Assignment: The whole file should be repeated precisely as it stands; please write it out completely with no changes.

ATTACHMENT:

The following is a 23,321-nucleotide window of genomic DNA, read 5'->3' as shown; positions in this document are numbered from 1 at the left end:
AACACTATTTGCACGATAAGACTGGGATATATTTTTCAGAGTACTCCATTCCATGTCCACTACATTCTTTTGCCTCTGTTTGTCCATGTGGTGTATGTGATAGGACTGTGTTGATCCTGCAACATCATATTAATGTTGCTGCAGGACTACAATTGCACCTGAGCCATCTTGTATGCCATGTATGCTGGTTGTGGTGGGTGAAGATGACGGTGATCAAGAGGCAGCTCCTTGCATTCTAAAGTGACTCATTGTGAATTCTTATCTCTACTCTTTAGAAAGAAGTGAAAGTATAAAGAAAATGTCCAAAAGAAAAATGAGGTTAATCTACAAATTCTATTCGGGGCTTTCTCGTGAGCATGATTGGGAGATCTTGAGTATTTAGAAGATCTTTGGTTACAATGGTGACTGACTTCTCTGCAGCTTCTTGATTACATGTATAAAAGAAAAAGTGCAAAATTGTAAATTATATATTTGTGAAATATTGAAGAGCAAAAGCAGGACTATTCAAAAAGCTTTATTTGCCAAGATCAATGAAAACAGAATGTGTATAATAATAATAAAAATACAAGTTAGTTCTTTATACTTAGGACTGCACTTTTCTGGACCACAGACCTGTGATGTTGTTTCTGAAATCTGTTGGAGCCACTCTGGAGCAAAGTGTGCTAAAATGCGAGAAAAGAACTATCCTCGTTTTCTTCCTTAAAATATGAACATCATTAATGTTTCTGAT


The following is a 23,321-nucleotide window of genomic DNA, read 5'->3' as shown; positions in this document are numbered from 1 at the left end:
AACACTATTTGCACGATAAGACTGGGATATATTTTTCAGAGTACTCCATTCCATGTCCACTACATTCTTTTGCCTCTGTTTGTCCATGTGGTGTATGTGATAGGACTGTGTTGATCCTGCAACATCATATTAATGTTGCTGCAGGACTACAATTGCACCTGAGCCATCTTGTATGCCATGTATGCTGGTTGTGGTGGGTGAAGATGACGGTGATCAAGAGGCAGCTCCTTGCATTCTAAAGTGACTCATTGTGAATTCTTATCTCTACTCTTTAGAAAGAAGTGAAAGTATAAAGAAAATGTCCAAAAGAAAAATGAGGTTAATCTACAAATTCTATTCGGGGCTTTCTCGTGAGCATGATTGGGAGATCTTGAGTATTTAGAAGATCTTTGGTTACAATGGTGACTGACTTCTCTGCAGCTTCTTGATTACATGTATAAAAGAAAAAGTGCAAAATTGTAAATTATATATTTGTGAAATATTGAAGAGCAAAAGCAGGACTATTCAAAAAGCTTTATTTGCCAAGATCAATGAAAACAGAATGTGTATAATAATAATAAAAATACAAGTTAGTTCTTTATACTTAGGACTGCACTTTTCTGGACCACAGACCTGTGATGTTGTTTCTGAAATCTGTTGGAGCCACTCTGGAGCAAAGTGTGCTAAAATGCGAGAAAAGAACTATCCTCGTTTTCTTCCTTAAAATATGAACATCATTAATGTTTCTGAT